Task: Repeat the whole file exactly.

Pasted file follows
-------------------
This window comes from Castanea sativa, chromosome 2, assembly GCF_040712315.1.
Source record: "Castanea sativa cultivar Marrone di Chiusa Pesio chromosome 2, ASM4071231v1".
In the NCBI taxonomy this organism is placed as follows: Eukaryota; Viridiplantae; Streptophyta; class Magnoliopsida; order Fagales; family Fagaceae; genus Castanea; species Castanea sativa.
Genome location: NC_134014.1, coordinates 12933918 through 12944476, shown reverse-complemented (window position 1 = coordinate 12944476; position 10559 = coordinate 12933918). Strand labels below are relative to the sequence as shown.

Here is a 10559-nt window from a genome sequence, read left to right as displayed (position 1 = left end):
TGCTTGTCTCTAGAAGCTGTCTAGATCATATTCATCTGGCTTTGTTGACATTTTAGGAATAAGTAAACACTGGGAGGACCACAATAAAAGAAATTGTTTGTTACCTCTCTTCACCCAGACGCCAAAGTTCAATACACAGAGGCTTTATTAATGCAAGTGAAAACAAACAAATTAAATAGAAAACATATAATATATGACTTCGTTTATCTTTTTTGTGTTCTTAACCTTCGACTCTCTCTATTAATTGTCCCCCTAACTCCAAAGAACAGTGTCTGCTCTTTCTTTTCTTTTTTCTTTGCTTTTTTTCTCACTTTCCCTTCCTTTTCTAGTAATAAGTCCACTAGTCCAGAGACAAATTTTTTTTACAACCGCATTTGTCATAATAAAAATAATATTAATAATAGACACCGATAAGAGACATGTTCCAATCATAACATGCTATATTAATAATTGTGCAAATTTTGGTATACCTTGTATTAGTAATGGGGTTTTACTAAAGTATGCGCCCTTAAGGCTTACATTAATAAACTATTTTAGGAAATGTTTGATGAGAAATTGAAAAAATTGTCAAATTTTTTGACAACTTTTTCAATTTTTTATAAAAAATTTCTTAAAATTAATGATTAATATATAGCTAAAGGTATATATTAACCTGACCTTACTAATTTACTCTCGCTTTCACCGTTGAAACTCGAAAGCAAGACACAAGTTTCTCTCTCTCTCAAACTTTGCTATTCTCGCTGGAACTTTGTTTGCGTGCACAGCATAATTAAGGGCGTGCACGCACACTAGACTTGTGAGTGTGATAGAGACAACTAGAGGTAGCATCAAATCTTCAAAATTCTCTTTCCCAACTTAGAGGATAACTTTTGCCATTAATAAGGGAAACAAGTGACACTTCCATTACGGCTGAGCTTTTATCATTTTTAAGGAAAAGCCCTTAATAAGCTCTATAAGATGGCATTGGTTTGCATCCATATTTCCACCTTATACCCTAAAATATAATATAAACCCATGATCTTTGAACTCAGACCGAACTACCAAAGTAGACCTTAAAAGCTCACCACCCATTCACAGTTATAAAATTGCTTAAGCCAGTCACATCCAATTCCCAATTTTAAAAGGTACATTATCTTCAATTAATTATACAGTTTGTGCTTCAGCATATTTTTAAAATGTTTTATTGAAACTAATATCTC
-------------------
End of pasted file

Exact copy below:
This window comes from Castanea sativa, chromosome 2, assembly GCF_040712315.1.
Source record: "Castanea sativa cultivar Marrone di Chiusa Pesio chromosome 2, ASM4071231v1".
In the NCBI taxonomy this organism is placed as follows: Eukaryota; Viridiplantae; Streptophyta; class Magnoliopsida; order Fagales; family Fagaceae; genus Castanea; species Castanea sativa.
Genome location: NC_134014.1, coordinates 12933918 through 12944476, shown reverse-complemented (window position 1 = coordinate 12944476; position 10559 = coordinate 12933918). Strand labels below are relative to the sequence as shown.

Here is a 10559-nt window from a genome sequence, read left to right as displayed (position 1 = left end):
TGCTTGTCTCTAGAAGCTGTCTAGATCATATTCATCTGGCTTTGTTGACATTTTAGGAATAAGTAAACACTGGGAGGACCACAATAAAAGAAATTGTTTGTTACCTCTCTTCACCCAGACGCCAAAGTTCAATACACAGAGGCTTTATTAATGCAAGTGAAAACAAACAAATTAAATAGAAAACATATAATATATGACTTCGTTTATCTTTTTTGTGTTCTTAACCTTCGACTCTCTCTATTAATTGTCCCCCTAACTCCAAAGAACAGTGTCTGCTCTTTCTTTTCTTTTTTCTTTGCTTTTTTTCTCACTTTCCCTTCCTTTTCTAGTAATAAGTCCACTAGTCCAGAGACAAATTTTTTTTACAACCGCATTTGTCATAATAAAAATAATATTAATAATAGACACCGATAAGAGACATGTTCCAATCATAACATGCTATATTAATAATTGTGCAAATTTTGGTATACCTTGTATTAGTAATGGGGTTTTACTAAAGTATGCGCCCTTAAGGCTTACATTAATAAACTATTTTAGGAAATGTTTGATGAGAAATTGAAAAAATTGTCAAATTTTTTGACAACTTTTTCAATTTTTTATAAAAAATTTCTTAAAATTAATGATTAATATATAGCTAAAGGTATATATTAACCTGACCTTACTAATTTACTCTCGCTTTCACCGTTGAAACTCGAAAGCAAGACACAAGTTTCTCTCTCTCTCAAACTTTGCTATTCTCGCTGGAACTTTGTTTGCGTGCACAGCATAATTAAGGGCGTGCACGCACACTAGACTTGTGAGTGTGATAGAGACAACTAGAGGTAGCATCAAATCTTCAAAATTCTCTTTCCCAACTTAGAGGATAACTTTTGCCATTAATAAGGGAAACAAGTGACACTTCCATTACGGCTGAGCTTTTATCATTTTTAAGGAAAAGCCCTTAATAAGCTCTATAAGATGGCATTGGTTTGCATCCATATTTCCACCTTATACCCTAAAATATAATATAAACCCATGATCTTTGAACTCAGACCGAACTACCAAAGTAGACCTTAAAAGCTCACCACCCATTCACAGTTATAAAATTGCTTAAGCCAGTCACATCCAATTCCCAATTTTAAAAGGTACATTATCTTCAATTAATTATACAGTTTGTGCTTCAGCATATTTTTAAAATGTTTTATTGAAACTAATATCTC